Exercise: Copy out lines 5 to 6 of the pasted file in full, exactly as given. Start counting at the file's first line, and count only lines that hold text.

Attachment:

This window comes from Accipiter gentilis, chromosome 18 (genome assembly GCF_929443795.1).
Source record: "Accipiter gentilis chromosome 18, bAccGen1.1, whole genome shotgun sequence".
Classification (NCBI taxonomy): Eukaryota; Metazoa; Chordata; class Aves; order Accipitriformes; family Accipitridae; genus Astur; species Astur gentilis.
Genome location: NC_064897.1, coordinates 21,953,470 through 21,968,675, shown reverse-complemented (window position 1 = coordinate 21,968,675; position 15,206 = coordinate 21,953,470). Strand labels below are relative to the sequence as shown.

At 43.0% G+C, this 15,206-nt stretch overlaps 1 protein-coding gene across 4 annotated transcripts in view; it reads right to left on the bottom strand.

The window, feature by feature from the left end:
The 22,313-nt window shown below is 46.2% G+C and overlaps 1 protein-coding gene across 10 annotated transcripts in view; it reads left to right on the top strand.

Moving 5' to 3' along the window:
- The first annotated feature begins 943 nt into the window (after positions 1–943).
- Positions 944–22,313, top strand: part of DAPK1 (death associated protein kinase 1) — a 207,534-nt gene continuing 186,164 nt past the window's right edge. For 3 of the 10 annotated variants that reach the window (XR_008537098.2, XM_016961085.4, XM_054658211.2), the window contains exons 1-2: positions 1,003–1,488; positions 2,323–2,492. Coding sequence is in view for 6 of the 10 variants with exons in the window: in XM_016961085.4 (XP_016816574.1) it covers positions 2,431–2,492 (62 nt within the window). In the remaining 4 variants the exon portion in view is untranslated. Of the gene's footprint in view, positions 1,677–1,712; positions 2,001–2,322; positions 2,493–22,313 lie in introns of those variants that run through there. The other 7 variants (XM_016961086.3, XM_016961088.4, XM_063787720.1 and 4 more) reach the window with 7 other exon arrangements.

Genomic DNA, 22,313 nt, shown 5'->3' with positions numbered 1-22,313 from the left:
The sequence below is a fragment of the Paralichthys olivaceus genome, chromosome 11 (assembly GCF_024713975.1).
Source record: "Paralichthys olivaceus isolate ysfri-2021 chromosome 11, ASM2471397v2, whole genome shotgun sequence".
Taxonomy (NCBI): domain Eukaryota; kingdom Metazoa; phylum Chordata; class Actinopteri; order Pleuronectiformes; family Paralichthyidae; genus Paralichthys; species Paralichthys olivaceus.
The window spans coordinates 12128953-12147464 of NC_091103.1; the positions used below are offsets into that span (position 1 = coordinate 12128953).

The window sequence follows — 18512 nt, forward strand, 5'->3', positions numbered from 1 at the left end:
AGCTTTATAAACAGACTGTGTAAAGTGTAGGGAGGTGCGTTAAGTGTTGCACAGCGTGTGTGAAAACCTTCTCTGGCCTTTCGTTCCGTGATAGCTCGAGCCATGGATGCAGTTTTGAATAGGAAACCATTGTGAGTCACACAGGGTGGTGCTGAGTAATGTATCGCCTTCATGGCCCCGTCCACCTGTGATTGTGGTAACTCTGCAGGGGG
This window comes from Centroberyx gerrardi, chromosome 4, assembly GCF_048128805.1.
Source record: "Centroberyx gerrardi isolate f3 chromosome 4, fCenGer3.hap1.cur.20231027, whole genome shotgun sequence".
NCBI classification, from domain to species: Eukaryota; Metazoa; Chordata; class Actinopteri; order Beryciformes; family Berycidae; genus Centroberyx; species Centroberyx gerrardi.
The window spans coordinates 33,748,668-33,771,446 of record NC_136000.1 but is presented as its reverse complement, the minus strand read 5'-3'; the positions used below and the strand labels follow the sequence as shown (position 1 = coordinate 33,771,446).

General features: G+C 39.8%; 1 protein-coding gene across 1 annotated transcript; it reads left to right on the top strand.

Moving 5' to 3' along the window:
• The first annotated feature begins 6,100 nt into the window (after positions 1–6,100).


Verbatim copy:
At 43.0% G+C, this 15,206-nt stretch overlaps 1 protein-coding gene across 4 annotated transcripts in view; it reads right to left on the bottom strand.

The window, feature by feature from the left end: